By 1990, the laser was being used in the United Kingdom as well. New lasers were also in the works. By 1997, a prototype of a new laser had been developed, and it is still widely used today. Additionally, the FDA eventually gave its approval for the development of a new laser which could be used on hard tissue.

Use of Dental Anesthesia 

It’s horrifying to think that many dental procedures were conducted without the use of anesthesia. But, there were some solutions. For example, the Chinese relied on the use of acupuncture to deal with tooth decay and related pain. In 1846, Dr. William T.G. Morton was the first dentist who used ether as an anesthetic for his dental patients.

However, ether would render the patient unconscious instead of numbing the area. For this reason, other alternative means were being considered. Nitrous oxide and cocaine were popular choices until the development and introduction of procaine in 1905. Today, there are plenty of anesthetics which numb the area and make it possible for one to experience minimal pain during dental procedures.

3. Cosmetic Dentistry 

A symmetrical smile has been desired throughout the ages. Bad teeth with gaps and discolorations were often frowned upon. So it’s not hard to believe that cosmetic dentistry is not a new branch. In fact, it dates back to ancient civilizations.


Braces are useful for straightening and aligning teeth. They can be used to help widen the abnormal curvature of the palate. This allows the teeth to grow properly.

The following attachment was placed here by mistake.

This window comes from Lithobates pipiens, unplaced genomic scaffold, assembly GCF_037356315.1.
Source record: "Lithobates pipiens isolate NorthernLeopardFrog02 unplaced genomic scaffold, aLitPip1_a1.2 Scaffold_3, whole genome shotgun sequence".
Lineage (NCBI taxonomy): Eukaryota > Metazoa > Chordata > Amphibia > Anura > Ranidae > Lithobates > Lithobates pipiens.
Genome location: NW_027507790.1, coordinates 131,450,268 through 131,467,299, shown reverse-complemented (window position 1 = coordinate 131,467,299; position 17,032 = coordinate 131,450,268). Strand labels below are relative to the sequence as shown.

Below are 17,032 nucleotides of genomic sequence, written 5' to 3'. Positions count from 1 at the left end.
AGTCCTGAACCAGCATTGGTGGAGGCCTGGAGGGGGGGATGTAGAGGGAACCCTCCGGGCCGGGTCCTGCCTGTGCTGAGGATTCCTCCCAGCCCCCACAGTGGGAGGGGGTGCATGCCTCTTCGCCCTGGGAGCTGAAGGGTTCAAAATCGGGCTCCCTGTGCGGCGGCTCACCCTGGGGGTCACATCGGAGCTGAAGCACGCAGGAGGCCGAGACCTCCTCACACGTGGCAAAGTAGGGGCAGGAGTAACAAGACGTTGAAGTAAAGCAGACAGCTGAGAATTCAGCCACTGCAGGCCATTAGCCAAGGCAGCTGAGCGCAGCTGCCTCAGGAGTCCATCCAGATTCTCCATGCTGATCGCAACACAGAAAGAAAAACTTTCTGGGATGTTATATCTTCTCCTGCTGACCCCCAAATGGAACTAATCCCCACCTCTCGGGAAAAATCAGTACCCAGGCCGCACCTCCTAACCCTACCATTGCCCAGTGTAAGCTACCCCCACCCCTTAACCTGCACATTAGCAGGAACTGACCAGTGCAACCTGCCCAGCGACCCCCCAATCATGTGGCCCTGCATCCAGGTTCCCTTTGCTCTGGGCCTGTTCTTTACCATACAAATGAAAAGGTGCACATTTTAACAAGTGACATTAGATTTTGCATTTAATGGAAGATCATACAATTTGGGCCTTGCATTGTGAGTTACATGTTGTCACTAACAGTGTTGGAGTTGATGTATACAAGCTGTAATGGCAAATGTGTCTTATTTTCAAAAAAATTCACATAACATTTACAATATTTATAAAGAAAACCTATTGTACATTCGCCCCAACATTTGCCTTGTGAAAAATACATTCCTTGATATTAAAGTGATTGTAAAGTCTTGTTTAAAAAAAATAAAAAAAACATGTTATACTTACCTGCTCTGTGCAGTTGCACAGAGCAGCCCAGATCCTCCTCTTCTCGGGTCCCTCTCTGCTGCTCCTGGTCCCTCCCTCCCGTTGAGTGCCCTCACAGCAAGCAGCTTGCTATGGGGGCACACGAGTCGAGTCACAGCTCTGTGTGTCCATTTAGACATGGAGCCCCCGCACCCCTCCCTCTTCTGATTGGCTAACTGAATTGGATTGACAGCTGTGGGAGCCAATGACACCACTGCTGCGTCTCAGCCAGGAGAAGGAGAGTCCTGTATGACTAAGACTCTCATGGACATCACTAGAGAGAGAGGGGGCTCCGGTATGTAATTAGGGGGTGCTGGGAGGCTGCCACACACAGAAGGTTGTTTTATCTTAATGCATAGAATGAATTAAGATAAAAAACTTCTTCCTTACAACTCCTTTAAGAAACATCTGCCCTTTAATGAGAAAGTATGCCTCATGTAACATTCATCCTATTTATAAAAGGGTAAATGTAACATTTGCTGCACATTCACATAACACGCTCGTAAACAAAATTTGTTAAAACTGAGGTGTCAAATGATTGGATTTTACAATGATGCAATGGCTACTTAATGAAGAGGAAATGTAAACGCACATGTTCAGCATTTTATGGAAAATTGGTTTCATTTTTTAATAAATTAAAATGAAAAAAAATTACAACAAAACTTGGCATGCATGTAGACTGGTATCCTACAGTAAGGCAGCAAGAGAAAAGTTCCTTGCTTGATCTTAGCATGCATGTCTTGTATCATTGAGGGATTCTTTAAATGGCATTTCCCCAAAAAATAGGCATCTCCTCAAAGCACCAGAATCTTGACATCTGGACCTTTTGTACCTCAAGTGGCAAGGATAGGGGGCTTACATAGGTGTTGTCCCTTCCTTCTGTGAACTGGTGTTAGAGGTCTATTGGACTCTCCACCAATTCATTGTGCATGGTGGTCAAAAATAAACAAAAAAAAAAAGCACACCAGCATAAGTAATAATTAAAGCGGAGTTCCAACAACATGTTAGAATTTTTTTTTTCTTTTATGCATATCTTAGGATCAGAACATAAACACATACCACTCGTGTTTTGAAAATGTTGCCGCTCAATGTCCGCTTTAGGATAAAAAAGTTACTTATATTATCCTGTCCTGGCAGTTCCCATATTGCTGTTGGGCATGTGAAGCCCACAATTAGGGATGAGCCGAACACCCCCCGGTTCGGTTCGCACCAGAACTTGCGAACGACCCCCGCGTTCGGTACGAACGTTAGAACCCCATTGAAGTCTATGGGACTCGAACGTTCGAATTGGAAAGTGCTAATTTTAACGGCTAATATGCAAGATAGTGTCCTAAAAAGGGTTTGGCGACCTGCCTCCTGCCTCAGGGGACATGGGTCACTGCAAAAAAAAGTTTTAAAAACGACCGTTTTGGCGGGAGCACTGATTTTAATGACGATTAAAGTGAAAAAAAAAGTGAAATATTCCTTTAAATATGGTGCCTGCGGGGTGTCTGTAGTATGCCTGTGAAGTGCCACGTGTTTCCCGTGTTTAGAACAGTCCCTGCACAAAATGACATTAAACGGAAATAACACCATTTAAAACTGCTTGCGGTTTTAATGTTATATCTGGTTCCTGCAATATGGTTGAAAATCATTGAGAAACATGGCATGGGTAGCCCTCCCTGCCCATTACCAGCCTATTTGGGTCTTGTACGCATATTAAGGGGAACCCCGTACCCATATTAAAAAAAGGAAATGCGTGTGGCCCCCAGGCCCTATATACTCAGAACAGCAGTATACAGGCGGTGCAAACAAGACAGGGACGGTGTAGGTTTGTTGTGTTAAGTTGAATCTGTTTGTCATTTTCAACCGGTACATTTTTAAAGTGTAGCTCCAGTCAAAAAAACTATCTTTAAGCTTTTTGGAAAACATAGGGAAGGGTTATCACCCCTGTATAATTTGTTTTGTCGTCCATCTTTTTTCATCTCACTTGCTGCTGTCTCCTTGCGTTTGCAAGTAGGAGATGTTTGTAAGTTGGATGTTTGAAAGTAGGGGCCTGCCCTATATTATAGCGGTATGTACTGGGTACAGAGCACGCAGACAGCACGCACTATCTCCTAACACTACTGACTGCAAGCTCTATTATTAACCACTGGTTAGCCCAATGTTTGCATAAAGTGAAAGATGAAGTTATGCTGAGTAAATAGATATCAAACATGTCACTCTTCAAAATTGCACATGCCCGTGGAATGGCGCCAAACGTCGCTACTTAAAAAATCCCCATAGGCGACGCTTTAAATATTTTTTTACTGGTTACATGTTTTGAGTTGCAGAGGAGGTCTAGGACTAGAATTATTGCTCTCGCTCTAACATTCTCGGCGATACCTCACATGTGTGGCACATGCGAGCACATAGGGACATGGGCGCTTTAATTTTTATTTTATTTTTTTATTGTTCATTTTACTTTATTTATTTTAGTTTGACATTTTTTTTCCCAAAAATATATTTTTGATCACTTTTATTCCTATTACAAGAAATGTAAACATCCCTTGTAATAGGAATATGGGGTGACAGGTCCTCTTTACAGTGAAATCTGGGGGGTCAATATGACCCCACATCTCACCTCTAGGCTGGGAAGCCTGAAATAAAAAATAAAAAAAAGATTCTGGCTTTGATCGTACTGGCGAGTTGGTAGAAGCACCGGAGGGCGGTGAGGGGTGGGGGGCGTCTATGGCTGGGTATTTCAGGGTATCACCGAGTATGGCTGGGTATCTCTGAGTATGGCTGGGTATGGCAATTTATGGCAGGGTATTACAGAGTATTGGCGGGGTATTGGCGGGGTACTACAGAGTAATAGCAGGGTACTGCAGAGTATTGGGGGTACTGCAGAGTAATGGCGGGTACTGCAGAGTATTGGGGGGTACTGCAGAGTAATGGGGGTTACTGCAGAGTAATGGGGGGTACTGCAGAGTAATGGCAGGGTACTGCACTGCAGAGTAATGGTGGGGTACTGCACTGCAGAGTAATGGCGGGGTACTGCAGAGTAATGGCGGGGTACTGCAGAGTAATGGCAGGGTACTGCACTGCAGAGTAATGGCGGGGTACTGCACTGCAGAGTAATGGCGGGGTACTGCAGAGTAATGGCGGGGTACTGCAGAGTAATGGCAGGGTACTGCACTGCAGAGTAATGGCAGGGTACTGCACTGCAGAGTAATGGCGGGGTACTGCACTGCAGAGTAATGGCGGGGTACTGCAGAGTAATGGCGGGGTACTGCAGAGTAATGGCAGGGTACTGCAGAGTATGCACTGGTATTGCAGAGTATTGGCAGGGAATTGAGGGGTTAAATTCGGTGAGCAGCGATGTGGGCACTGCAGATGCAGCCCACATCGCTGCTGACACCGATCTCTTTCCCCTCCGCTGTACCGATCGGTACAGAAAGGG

Ancient civilizations understood the necessity for braces. Mummies have been found with gold bands in their teeth that were held together with catgut or gold wire.

It wasn’t until the 1700s that metal braces were introduced with a horseshoe-shaped metal band. It helped shape the natural arch of the mouth and teeth. By 1819, they had been replaced with wire cribs that closely resemble the braces used today.

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Teeth Whitening

Whiter teeth were also considered extremely desirable. People used a number of different remedies for it: from brushing their teeth with abrasive powders to using urine and wine to wash their mouth. Harsh chemicals like bleach were also used. Yet the damage that bleach caused to the enamel and soft tissue of the mouth made it a bad option.

By the 1980s, peroxide gels and solutions had replaced bleach. As the demand for whiter teeth through safer options kept rising, dentists developed a variety of methods. Today, the most popular one is LED light treatment with a whitening gel. This helps you get whiter teeth in the shortest time possible.

Now that we’re caught up to present day, do you know what the best part is? It’s that the field of dentistry is still changing, and advancements are being made every day. Our dental health will only get better and better.

If you’re looking to improve your dental health, try the Dental Collection from Primal Life Organics. It includes all-natural products such as an LED teeth whitening kit, Dirty Mouth Toothpowder, and more.